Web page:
Rema Rajeshwari, first woman IPS officer from her home district in Kerala’s Idukki
Image: Vikas Chandra Pureti for Forbes India
Before she became an IPS, Rema Rajeshwari did a Master’s in computer science. It’s perhaps no coincidence that the 42-year-old cop, the first woman IPS officer from her home district in Kerala’s Idukki, would often weave her passion into her profession. “I have a very strong academic interest in new-age crimes. And since the 2016 US elections, I have been following how misinformation has become a tool for influence operations,” says Rajeshwari.
Yet, in 2018, when Rajeshwari, then the district police chief of Telangana’s Jogulamba Gadwal region, received reports of villagers ganging up and attacking strangers “it didn’t occur to me that the malaise that had exploded with the US elections would trickle down to a backward, low-literacy district in Telangana”. Gadwal had a history of factional political violence, hence occasional brutalities weren’t unheard of, but her beat officers pointed the finger elsewhere. “They found two WhatsApp videos doing the rounds and spreading rumours of a kidnapping and an organ harvesting gang on the prowl,” says Rajeshwari. The digital gossip blew up into a law and order problem.
But it wasn’t one to be resolved by the books—no patrolling was ever going to be as fast and fuss-free as forwarding a message on social media
. So, Rajeshwari launched a community outreach programme through which police officers went door-to-door to educate villagers on malicious fakes, and roped in local performers, village seniors as well as self-help groups to perform skits to highlight the message. In 2019, she was transferred to the communally-sensitive Mahabubnagar district where, too, she got her officers to propagate social messages through storytelling. But, in March 2020, Covid struck and Rajeswari had to withdraw her troops from the field.
“The first few months were hectic and my force was extremely stretched,” says Rajeshwari. “We were focusing on contact tracing, enforcing lockdowns, transferring patients from homes to hospitals, extending support to health care workers and taking care of essential supply management.” As the migrant crisis unfurled, workers from nearby Hyderabad began to stream along National Highway 44 that goes right through Mahabubnagar, heading towards Karnataka, Chhattisgarh and Uttar Pradesh. “We rescued families that were looking to walk till Kanpur,” says Rajeshwari. “We established shelters, facilitated the setting up of Centre’s food bank on the highway for the migrant workers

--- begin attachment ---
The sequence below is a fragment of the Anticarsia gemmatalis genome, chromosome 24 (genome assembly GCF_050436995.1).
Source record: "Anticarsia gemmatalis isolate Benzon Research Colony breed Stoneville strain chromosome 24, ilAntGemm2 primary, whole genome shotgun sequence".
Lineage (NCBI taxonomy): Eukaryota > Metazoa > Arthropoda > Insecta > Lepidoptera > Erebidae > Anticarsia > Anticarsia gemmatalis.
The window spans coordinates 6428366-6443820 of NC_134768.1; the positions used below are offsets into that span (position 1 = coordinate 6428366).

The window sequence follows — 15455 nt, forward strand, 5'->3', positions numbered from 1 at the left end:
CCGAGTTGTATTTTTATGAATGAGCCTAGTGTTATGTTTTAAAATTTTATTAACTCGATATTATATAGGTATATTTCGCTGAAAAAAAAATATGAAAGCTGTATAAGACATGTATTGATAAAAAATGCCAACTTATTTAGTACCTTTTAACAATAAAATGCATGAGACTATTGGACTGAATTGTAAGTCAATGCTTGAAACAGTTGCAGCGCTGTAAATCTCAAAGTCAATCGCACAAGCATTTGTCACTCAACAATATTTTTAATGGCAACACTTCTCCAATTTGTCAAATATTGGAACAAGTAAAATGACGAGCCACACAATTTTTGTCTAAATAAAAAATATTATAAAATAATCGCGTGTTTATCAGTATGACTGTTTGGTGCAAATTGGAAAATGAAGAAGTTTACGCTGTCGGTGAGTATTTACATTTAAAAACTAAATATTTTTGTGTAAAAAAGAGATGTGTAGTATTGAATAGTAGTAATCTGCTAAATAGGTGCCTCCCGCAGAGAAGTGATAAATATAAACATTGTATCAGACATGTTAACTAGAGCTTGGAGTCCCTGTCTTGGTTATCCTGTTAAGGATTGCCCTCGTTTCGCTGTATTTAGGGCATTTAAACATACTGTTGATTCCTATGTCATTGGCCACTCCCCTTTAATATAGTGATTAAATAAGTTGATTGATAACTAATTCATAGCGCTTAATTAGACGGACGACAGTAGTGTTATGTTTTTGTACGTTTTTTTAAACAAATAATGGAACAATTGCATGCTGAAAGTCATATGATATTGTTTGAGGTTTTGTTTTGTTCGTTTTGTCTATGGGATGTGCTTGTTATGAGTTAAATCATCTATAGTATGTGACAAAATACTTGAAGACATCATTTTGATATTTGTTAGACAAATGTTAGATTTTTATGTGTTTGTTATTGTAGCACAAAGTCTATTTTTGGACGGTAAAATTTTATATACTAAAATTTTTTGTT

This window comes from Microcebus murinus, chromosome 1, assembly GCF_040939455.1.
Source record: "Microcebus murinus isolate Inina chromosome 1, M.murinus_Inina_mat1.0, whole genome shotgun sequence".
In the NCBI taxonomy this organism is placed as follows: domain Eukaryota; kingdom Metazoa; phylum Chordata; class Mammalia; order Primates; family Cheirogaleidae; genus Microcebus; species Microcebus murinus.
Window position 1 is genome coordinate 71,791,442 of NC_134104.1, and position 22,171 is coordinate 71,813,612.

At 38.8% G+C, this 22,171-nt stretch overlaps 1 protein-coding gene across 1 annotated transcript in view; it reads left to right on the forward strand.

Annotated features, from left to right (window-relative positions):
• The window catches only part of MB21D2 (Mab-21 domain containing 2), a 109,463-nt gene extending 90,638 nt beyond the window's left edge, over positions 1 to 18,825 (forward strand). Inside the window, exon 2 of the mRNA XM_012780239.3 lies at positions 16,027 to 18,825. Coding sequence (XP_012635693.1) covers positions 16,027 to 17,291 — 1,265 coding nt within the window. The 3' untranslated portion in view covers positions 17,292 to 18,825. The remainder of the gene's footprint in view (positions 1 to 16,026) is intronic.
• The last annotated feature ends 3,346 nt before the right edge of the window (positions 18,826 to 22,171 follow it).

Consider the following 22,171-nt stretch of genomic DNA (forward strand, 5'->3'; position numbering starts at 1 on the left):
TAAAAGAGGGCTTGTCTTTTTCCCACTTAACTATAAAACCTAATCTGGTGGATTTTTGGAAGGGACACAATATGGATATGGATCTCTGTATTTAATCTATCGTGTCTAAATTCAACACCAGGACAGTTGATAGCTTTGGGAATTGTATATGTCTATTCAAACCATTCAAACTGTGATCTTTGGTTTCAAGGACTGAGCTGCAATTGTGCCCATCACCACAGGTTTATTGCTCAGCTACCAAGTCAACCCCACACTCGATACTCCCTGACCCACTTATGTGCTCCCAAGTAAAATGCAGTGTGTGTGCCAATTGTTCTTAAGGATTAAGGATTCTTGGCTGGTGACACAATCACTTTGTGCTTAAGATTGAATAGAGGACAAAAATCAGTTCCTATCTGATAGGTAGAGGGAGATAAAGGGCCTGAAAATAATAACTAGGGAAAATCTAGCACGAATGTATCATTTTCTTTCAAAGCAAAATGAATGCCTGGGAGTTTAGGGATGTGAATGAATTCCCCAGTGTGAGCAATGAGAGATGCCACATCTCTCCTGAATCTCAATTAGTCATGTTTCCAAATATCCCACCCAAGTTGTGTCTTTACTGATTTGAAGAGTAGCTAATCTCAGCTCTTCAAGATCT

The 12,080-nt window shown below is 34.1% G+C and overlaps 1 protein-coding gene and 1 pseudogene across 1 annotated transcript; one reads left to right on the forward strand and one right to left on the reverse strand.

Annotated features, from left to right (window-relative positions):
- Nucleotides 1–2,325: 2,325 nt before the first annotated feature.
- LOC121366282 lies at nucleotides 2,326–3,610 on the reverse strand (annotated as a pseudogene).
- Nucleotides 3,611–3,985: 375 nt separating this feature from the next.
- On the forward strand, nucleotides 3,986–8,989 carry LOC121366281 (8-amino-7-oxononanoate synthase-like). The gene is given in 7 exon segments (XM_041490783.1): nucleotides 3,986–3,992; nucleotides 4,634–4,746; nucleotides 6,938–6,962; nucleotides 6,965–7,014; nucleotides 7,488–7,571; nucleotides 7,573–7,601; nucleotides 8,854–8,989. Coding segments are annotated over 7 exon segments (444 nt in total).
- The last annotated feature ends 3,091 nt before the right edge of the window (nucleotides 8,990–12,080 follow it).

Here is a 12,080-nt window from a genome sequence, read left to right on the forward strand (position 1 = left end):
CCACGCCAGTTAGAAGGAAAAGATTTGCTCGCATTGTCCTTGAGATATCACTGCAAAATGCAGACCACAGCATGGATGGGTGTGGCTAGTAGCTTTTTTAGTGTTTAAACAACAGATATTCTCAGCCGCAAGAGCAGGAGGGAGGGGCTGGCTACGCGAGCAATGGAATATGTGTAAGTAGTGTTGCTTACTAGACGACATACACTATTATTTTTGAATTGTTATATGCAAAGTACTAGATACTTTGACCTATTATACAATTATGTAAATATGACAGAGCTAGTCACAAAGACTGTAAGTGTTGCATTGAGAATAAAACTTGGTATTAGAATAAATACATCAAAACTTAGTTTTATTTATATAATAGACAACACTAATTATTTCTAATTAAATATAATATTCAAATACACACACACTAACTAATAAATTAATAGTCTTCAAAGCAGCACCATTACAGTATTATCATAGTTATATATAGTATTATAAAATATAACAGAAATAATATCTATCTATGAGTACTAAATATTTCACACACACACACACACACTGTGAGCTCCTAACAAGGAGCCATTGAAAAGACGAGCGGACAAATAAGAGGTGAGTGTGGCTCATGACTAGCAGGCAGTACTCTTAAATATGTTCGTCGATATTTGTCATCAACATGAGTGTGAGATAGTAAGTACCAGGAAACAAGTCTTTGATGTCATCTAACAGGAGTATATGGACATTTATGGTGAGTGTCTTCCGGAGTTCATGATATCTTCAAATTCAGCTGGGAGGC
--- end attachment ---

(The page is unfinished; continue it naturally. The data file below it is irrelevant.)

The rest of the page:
, arranged special trains and protected them from locals who were scared that they were carrying the virus along.” Rajeshwari also oragnised mobile safety teams for victims of domestic abuse, which was emerging as a shadow pandemic.
In the meanwhile, fake news was also ballooning into a silent epidemic—migrant labourers were attacked for being “superspreaders”, so were people from the Northeast for being “Chinese” (among whom Covid-19
was first detected), homes with patients were ostracised and fake Covid cures were being circulated with impunity.
A recent study, ‘Prevalence and Source Analysis of Covid-19 Misinformation in 138 Countries’, in Sage’s International Federation of Library Associations and Institutions journal said that India produced the largest volume of social media misinformation on Covid-19. “Faced with a surge of fake news
, I had to reactivate my social media monitoring cell and revive the field-based storytelling campaigns and educative videos,” Rajeshwari says. She sent out forces on the field that enacted awareness messages on handwashing and masks to keep away Covid. She got her team to make small videos, stitch them into movies and circulate them among the locals through social media as well as the local media.
“Rajeshwari is a legend in the police circles and is a great example of how to combine friendly and regulatory policing,” says S Venkata Rao, the collector and district magistrate of Mahabubnagar, who worked closely with her during the Covid outbreak. “During both phases of Covid, she’s been on her job 24x7. With her support, we could restrict the number of Covid cases to only 11 in the first four months. She’s also been tremendous in times of the migrant crisis—she helped us organise transportation to send the labourers home and took stringent action against those spreading misinformation.”
Asked about the most challenging times over the last year and a half, Rajeshwari can’t pick any. “There have been so many,” she says. “If you look at how misinformation is managed in India, even today there’s a trust deficit with police officers. Indians tend to believe WhatsApp
messages over what the cops are saying.”
Having said that, she admits the fact-checking
ecosystem has evolved over the past few years. It was exclusive to a few and often bypassed earlier, but now there is a growing awareness to verify information being circulated on social media. “You’ll notice that in the recent past we haven’t had any instances where misinformation had the potential of killing people, like it did in 2017, triggering mob lynchings in Jharkhand, West Bengal, Tamil Nadu, Karnataka etc,” she says.
With her stint in Mahabubnagar now over, Rajeshwari is awaiting her next posting. She doesn’t know where she’s headed, but one thing’s for certain: Her crusade will go on.
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(This story appears in the 03 December, 2021 issue of Forbes India. To visit our Archives, click here.)